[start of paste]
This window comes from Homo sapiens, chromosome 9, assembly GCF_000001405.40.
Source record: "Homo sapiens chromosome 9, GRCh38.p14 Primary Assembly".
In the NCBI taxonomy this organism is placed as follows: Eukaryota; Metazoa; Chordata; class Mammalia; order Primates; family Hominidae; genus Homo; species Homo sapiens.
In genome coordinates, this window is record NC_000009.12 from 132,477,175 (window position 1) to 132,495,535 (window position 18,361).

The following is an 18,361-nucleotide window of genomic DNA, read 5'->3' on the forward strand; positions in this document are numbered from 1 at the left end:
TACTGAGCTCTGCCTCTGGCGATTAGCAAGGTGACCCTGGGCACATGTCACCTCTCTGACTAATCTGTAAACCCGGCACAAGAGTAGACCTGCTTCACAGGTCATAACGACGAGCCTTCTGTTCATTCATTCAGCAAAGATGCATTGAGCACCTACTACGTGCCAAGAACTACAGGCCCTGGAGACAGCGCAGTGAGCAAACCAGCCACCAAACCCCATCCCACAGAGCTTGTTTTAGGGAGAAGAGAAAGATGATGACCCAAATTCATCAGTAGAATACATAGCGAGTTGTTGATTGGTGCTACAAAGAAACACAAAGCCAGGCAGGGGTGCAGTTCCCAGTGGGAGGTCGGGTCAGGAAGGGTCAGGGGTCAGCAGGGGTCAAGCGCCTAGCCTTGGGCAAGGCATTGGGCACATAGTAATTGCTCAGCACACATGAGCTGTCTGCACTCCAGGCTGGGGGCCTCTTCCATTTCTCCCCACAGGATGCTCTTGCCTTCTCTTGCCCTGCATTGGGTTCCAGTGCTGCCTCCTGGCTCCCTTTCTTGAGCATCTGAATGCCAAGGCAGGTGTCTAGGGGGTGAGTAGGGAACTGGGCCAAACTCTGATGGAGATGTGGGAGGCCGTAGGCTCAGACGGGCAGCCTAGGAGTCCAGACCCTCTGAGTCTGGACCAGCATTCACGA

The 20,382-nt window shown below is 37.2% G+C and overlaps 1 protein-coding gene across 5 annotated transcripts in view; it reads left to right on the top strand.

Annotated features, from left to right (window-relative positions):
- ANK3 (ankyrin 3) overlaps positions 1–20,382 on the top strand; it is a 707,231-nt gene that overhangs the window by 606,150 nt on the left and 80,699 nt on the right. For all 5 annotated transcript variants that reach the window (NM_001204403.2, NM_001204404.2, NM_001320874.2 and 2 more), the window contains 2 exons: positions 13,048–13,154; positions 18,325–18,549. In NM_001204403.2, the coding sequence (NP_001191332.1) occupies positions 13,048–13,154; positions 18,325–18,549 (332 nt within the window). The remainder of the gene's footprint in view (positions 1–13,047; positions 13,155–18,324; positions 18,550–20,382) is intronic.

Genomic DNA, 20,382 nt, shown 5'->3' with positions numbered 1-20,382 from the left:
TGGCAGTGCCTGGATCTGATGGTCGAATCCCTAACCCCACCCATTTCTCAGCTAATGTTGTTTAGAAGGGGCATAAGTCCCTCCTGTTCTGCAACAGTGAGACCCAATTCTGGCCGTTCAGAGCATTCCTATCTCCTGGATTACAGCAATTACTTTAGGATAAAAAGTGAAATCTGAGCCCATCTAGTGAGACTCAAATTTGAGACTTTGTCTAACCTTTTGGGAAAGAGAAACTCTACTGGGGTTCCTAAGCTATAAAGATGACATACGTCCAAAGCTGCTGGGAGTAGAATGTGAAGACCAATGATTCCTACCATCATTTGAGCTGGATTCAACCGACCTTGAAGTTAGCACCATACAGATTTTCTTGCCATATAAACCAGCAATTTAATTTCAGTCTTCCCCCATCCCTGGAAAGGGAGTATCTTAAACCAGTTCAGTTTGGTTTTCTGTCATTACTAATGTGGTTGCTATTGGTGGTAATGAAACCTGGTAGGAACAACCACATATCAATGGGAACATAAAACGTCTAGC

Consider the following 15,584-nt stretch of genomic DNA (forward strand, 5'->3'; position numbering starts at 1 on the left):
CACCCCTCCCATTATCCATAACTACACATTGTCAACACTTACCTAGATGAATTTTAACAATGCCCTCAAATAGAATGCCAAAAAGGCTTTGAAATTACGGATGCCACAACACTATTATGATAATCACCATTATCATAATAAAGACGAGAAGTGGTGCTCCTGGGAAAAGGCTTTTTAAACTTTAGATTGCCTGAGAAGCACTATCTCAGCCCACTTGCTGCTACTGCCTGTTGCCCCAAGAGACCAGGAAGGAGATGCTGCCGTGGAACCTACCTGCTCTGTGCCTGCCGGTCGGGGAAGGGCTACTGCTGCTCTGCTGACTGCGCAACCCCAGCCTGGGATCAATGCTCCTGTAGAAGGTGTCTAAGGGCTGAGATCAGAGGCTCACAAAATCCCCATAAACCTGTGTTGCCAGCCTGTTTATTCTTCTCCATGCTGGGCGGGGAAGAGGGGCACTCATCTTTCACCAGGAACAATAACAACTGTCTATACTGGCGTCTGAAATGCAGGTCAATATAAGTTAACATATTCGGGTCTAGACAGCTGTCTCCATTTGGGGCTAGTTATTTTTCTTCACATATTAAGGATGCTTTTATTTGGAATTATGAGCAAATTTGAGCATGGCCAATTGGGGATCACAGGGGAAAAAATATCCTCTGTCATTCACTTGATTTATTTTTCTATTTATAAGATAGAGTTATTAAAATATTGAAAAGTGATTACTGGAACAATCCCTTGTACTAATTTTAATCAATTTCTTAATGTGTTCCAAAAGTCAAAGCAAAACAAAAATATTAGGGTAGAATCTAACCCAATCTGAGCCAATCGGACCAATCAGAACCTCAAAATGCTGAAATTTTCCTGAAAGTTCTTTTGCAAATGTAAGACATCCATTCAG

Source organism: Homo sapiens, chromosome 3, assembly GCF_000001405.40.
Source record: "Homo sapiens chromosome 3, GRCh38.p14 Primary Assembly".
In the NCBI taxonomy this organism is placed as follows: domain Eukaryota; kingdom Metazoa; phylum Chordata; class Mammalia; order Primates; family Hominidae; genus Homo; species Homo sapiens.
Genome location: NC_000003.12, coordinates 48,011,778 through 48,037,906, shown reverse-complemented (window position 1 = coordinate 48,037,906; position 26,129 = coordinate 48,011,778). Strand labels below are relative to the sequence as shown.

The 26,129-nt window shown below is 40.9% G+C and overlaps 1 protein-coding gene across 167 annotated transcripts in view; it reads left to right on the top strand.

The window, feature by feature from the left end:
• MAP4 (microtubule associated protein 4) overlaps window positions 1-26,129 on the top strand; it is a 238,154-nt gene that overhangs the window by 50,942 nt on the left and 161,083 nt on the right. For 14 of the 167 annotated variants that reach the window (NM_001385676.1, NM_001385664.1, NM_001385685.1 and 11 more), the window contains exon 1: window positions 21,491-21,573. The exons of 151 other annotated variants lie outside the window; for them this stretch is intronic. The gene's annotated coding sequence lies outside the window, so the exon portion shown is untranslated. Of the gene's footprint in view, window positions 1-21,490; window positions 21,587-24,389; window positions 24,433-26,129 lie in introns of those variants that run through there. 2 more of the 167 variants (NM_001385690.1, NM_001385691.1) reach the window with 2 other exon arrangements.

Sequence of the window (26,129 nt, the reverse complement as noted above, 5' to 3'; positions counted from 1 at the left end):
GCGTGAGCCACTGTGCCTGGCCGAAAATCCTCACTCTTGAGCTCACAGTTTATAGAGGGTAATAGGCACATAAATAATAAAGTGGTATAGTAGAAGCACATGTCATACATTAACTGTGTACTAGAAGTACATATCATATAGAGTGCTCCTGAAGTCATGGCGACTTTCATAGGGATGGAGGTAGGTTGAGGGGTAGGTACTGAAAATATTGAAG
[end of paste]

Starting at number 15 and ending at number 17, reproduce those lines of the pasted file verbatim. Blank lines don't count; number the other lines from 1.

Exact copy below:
Source record: "Homo sapiens chromosome 3, GRCh38.p14 Primary Assembly".
In the NCBI taxonomy this organism is placed as follows: domain Eukaryota; kingdom Metazoa; phylum Chordata; class Mammalia; order Primates; family Hominidae; genus Homo; species Homo sapiens.
Genome location: NC_000003.12, coordinates 48,011,778 through 48,037,906, shown reverse-complemented (window position 1 = coordinate 48,037,906; position 26,129 = coordinate 48,011,778). Strand labels below are relative to the sequence as shown.